The overall goal, as announced earlier, is to develop prototypes to show NFV can work in a real network. Along the way, CloudNFV plans to tackle implementation factors that tend to get overlooked — management, in particular, says Tom Nolle, principal analyst with CIMI Corp. and the instigator of CloudNFV.
“I’m of the view, as a software guy, that there are a lot of things that communications standards don’t define,” Nolle says. “There are a lot of implementation details that we’re going to have to learn through experimentation — and we [CloudNFV] are an experiment.”
The virtualization of functions means management information will be sitting in a common pool rather than in a specific database. It won’t necessarily be obvious what the semantics of that management information would be, as it could come from any of multiple sources.
So, CloudNFV aims to decouple the creation of management information from the way it’s presented. For example, the architecture can present information in SNMP form, regardless of whether it originated in SNMP form.
Nolle says this is also a way of making sure NFV stays open — really open. His concern is that a vendor-specific or even protocol-specific architecture would “undermine the choice of abstraction and the way abstraction is mapped.”
More generally, the CloudNFV model creates services by using pre-prepared templates that get slightly customized for particular circumstances; the CloudNFV white paper likens it to buying a bicycle, where the bike itself is standard but you get to choose the color. Using that information, orchestration software tells OpenStack how to create the necessary functions in the cloud and how to network them.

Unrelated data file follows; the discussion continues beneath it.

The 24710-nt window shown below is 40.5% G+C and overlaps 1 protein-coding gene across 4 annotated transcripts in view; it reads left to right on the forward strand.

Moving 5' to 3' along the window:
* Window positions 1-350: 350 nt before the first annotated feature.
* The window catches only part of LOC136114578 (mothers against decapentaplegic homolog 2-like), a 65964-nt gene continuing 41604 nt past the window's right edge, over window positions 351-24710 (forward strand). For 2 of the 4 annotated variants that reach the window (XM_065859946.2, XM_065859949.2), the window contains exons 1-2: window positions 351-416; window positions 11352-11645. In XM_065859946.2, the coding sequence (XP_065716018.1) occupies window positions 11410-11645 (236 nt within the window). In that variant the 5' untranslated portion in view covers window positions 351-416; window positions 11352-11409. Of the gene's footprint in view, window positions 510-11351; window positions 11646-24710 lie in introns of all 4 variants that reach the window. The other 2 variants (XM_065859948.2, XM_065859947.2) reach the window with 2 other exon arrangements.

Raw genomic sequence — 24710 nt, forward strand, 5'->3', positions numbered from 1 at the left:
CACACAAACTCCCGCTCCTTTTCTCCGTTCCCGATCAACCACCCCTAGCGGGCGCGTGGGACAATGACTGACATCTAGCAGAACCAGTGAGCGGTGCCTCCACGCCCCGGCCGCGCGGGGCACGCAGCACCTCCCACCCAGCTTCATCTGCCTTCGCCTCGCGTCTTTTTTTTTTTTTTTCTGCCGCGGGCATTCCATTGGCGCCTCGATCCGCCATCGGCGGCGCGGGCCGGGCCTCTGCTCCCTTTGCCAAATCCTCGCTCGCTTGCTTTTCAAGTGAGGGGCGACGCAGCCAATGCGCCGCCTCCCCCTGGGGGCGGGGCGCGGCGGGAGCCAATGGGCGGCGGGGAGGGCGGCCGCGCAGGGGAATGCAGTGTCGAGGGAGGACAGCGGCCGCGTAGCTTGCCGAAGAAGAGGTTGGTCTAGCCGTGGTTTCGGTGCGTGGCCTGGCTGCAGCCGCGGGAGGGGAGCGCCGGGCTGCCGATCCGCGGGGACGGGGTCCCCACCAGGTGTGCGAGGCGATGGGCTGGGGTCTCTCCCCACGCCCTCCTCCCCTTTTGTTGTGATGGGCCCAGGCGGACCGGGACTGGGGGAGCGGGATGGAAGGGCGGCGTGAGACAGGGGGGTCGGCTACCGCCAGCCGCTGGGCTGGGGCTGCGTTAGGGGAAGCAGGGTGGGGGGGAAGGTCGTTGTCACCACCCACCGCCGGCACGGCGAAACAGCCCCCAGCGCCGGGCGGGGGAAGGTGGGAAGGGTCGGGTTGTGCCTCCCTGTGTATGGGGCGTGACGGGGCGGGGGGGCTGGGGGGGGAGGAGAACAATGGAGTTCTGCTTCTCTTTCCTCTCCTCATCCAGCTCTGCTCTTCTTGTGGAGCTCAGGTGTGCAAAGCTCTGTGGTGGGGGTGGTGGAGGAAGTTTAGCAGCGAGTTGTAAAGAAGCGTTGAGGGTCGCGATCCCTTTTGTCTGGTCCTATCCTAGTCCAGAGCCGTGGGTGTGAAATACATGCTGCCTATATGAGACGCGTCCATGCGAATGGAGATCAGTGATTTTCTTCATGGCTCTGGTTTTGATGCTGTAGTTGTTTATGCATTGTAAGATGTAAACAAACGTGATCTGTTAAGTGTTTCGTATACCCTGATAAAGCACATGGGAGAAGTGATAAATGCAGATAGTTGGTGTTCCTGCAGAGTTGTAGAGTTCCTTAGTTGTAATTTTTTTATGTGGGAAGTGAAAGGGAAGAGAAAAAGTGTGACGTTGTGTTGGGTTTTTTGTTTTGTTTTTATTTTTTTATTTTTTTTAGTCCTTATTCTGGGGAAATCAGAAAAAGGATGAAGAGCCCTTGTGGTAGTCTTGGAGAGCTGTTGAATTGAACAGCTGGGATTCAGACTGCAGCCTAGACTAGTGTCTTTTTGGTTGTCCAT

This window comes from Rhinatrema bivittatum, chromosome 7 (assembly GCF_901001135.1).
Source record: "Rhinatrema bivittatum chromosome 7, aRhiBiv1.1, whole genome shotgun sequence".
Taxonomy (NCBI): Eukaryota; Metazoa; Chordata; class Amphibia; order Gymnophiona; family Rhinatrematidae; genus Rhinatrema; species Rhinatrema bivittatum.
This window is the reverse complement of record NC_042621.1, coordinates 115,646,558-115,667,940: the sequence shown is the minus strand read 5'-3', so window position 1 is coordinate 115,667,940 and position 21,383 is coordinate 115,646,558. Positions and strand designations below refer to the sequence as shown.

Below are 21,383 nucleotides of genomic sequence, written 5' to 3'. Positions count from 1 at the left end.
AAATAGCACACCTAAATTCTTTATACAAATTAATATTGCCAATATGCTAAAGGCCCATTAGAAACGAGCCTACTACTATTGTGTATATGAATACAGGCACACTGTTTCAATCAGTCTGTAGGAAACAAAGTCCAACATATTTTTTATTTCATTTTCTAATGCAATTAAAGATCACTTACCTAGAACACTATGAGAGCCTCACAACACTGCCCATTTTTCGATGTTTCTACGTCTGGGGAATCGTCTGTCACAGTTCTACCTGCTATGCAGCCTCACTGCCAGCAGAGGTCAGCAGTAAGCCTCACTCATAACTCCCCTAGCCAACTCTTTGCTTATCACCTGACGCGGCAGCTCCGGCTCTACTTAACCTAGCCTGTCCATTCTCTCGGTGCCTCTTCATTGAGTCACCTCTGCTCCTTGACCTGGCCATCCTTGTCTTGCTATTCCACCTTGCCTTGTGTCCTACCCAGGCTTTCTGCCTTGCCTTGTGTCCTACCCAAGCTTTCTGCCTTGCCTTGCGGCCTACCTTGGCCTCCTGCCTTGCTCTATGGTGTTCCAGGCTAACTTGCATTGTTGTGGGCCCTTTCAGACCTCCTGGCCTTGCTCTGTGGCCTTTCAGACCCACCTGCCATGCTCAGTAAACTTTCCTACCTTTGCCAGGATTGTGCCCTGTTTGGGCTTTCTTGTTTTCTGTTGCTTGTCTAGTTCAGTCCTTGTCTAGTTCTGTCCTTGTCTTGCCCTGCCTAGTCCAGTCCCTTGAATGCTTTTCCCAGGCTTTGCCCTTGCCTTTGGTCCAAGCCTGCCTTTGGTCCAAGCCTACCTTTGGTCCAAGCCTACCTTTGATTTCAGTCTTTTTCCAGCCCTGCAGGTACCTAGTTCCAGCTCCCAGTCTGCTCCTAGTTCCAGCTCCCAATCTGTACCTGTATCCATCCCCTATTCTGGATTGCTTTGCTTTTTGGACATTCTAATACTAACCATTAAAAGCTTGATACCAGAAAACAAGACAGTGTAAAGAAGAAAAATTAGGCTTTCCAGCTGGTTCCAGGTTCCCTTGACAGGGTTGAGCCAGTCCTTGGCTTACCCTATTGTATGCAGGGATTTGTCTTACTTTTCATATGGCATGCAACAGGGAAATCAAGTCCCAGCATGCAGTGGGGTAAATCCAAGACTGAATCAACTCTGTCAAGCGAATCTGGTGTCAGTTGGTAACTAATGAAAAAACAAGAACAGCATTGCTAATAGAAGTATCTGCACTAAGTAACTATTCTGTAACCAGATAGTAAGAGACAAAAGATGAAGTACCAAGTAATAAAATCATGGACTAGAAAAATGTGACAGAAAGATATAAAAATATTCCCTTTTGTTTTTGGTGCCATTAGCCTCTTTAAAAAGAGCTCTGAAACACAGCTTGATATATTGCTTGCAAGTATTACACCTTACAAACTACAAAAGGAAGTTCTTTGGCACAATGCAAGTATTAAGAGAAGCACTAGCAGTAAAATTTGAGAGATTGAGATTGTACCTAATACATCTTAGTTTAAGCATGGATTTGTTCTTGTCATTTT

Gang of Six
Wednesday’s announcement includes the names of most of the companies that founded CloudNFV: 6WIND, EnterpriseWeb, Overture Networks, Qosmos, and one more that’s chosen not to be revealed yet. Metaswitch, whose Project Clearwater is the basis for the first IMS prototype, is also involved but joined after CloudNFV formed.
Obviously, the group spans quite a technological range. Dell is providing hardware, and Overture is contributing orchestration software. 6WIND offers data-plane software, and Qosmos is contributing traffic probes and a “DPI-as-a-service” capability for prototyping.
EnterpriseWeb’s contribution is the data model called Active Virtualization, which includes representations of the available network resources and of services and network functions.
Other NFV Work
The NFV industry specification group (ISG) hasn’t set its rules for things such as conformance with ETSI’s intellectual property requirements, so CloudNFV won’t formally present to the group yet. We’ll have to wait to see what the formal reception is.
In the meantime, similar efforts are progressing. Nolle cites Amartus’ software-defined service orchestration (SDS) as one example, although it focuses on provisioning and orchestration and doesn’t deal with actually hosting any functions.
A closer counterpart might be Alcatel-Lucent‘s CloudBand, which is a full carrier cloud architecture — and a product, as opposed to CloudNFV, an experiment, meaning CloudBand is further along in its development. But CloudNFV covers some ground that CloudBand doesn’t, specifically that management virtualization area, Nolle says.
The NFV itself is launching proof-of-concept projects too, Nolle says.
“I’m not saying we’re going to be the only prototype of NFV. I’m saying we’re a complete prototype of NFV,” he says.